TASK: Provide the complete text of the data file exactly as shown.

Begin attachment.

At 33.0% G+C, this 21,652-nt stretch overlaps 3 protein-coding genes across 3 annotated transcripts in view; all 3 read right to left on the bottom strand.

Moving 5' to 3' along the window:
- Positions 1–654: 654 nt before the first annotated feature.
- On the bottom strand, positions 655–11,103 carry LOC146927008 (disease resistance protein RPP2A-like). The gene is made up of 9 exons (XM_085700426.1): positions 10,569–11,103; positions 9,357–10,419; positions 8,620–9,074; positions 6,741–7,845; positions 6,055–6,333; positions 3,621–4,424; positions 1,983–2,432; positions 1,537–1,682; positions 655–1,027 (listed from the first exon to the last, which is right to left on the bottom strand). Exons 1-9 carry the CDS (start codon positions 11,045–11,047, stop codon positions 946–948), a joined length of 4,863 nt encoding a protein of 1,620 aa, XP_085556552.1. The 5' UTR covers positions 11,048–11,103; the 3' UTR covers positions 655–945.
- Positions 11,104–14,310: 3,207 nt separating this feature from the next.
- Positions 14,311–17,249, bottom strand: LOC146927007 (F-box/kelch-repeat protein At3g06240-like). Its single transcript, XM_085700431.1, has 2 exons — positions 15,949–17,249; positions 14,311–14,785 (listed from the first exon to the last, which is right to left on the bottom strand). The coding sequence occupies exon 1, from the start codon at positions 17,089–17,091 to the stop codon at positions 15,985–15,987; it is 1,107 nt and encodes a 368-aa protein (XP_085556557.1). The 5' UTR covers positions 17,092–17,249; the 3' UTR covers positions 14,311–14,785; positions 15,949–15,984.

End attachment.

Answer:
At 33.0% G+C, this 21,652-nt stretch overlaps 3 protein-coding genes across 3 annotated transcripts in view; all 3 read right to left on the bottom strand.

Moving 5' to 3' along the window:
- Positions 1–654: 654 nt before the first annotated feature.
- On the bottom strand, positions 655–11,103 carry LOC146927008 (disease resistance protein RPP2A-like). The gene is made up of 9 exons (XM_085700426.1): positions 10,569–11,103; positions 9,357–10,419; positions 8,620–9,074; positions 6,741–7,845; positions 6,055–6,333; positions 3,621–4,424; positions 1,983–2,432; positions 1,537–1,682; positions 655–1,027 (listed from the first exon to the last, which is right to left on the bottom strand). Exons 1-9 carry the CDS (start codon positions 11,045–11,047, stop codon positions 946–948), a joined length of 4,863 nt encoding a protein of 1,620 aa, XP_085556552.1. The 5' UTR covers positions 11,048–11,103; the 3' UTR covers positions 655–945.
- Positions 11,104–14,310: 3,207 nt separating this feature from the next.
- Positions 14,311–17,249, bottom strand: LOC146927007 (F-box/kelch-repeat protein At3g06240-like). Its single transcript, XM_085700431.1, has 2 exons — positions 15,949–17,249; positions 14,311–14,785 (listed from the first exon to the last, which is right to left on the bottom strand). The coding sequence occupies exon 1, from the start codon at positions 17,089–17,091 to the stop codon at positions 15,985–15,987; it is 1,107 nt and encodes a 368-aa protein (XP_085556557.1). The 5' UTR covers positions 17,092–17,249; the 3' UTR covers positions 14,311–14,785; positions 15,949–15,984.